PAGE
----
Incident gets driver of bus fired

May 08, 1994|By Ed Heard | Ed Heard,Sun Staff Writer

Robert Reid was a "cool" school bus driver who let his student passengers have their freedom. On the 15-minute drive from Clarksville Middle School to Columbia, the youths say, they would joke with him, and he would play dance music on the radio.

But on Monday, Howard County school officials say, Mr. Reid was irresponsible when he let 35 students off the bus on busy Route 32 -- about a mile short of their destination -- after many complained about standstill traffic.

Officials at Yellow Transportation Inc. in Baltimore fired Mr. Reid the next day for not following a company and school rule: Do not allow students off the bus until they reach their stop.

None of the youths was injured, and many were picked up by other school buses, school officials said. The daily bus route covers three miles, from the school on Trotter Road in Clarksville to the MacGills Common community in Kings Contrivance.

Two days after the incident, Frank Dawson, supervisor of transportation for the school system, gave the students on Mr. Reid's former bus instructions on safety and sent letters home with them explaining what happened Monday and the problems the incident caused.

"I'm very upset that someone responsible for our children would react in such a way," said Paula Alman, whose two daughters, Sara and Amanda, rode the bus. "It made me realize we're putting their lives in the hands of someone we don't know."

The incident occurred shortly before 3:30 p.m. Monday as the bus traveled east on Route 32 with about 50 Clarksville Middle School students aboard.

Near Cedar Lane, the bus slowed and then stopped for road construction work. After the bus had been stopped for about 15 minutes, a rowdy group on the bus began to test Mr. Reid's nerves, according to the driver and school officials.

Students in the front of the bus angered the driver and said they could walk home before the bus could get them there, officials said.

Mr. Reid then opened the doors, and the students streamed off. In all, about 35 students headed east on Route 32 as Mr. Reid pulled away in the bus.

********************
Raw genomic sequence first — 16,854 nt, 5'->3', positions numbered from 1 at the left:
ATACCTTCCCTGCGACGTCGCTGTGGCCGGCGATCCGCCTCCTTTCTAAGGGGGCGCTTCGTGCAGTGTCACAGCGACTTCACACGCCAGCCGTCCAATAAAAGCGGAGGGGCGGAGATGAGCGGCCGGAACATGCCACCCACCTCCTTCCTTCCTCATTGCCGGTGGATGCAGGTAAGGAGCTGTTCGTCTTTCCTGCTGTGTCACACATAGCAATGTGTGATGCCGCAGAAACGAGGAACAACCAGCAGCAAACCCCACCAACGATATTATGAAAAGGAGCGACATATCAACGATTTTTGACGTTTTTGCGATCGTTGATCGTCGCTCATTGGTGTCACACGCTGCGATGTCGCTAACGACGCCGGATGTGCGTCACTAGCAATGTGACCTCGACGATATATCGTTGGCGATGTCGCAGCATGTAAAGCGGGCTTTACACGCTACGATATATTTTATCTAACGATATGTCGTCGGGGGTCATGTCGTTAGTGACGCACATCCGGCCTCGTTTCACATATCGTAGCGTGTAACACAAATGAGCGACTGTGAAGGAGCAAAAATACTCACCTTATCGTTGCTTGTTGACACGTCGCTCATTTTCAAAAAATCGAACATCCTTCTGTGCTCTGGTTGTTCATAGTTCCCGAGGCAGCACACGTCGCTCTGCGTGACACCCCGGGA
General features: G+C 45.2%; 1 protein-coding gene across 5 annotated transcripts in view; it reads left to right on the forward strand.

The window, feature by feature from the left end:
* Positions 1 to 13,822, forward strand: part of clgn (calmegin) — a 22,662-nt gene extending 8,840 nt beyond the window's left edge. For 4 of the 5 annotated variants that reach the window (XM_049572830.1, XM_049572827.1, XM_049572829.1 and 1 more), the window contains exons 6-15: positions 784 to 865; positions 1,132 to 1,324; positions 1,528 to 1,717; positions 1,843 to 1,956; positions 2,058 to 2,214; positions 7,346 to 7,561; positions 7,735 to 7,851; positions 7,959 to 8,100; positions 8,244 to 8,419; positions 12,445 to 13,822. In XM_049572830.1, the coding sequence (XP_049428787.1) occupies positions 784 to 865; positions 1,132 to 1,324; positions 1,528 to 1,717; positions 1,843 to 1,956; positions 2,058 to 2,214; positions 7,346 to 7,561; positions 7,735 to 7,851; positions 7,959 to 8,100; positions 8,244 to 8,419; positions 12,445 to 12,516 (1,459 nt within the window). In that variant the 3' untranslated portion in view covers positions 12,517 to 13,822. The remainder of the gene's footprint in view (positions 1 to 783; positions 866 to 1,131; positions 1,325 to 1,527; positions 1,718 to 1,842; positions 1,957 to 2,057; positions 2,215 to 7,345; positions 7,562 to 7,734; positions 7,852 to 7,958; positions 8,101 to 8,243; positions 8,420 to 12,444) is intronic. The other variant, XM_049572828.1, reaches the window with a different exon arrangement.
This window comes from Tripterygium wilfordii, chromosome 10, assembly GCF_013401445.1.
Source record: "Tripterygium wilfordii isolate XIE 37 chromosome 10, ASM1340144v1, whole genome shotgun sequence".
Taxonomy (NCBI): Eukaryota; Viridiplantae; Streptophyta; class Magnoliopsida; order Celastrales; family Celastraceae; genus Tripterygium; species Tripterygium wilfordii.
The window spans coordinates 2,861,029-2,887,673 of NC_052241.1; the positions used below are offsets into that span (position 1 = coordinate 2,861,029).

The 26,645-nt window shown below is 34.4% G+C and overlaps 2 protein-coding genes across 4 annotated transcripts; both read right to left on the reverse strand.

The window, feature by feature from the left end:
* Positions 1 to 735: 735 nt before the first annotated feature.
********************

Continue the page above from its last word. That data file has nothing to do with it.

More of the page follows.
Another bus from Clarksville Middle School that was also caught in the delay picked up about 10 of the students and informed school officials about the incident by radio. Another bus was dispatched to the area, and it picked up 10 to 15 more students.

Some of the students refused transportation, choosing to walk home or call for rides, school officials said.

"It was an unfortunate situation," said Maria Waters, whose daughter, Stephanie, was on the bus. "We were concerned. There were no sidewalks. Things like this do happen, but the school system handled it the best way possible."

The Howard County school system contracts for the use of 270 buses from 59 contractors. Drivers are employed by the contractors and cannot be disciplined by the county but can be denied authorization to drive schoolchildren.

Mr. Reid had been a licensed commercial driver for 21 years and had been driving school buses for two years. His termination came after dozens of parents complained to school transportation officials.

"I think it's unfair," Mr. Reid said Friday from his Pimlico home in Northwest Baltimore. "I hadn't been out there long. I didn't know all the rules. The [school system] always take the kids' and the parents' side before they even ask the driver."

Mr. Reid said the parents' complaints seem contradictory, since parents often would send notes with children asking him to let them out at different stops.

Mark Joseph, president of Yellow Transportation Inc., said Mr. Reid had met testing, training and certification requirements to drive school buses.

"We're as much a victim as the parents, because we had the driver who didn't use common sense," Mr. Joseph said. "We hope this sets an example to all drivers. We can teach rules and regulations, but we can't teach common sense."

Parents and school officials conceded that bus drivers have heavy responsibilities and are under a lot of pressure from such things as pranks, taunts, projectiles, rowdiness and whining.

"It's a tough job," Howard County school spokeswoman Patti Caplan said. "Have you been on a bus full of middle school students lately?"

But she added that Mr. Reid "made a poor decision."

Mr. Reid said that the students on the bus are usually quiet but that on that day, "they got on my nerves."

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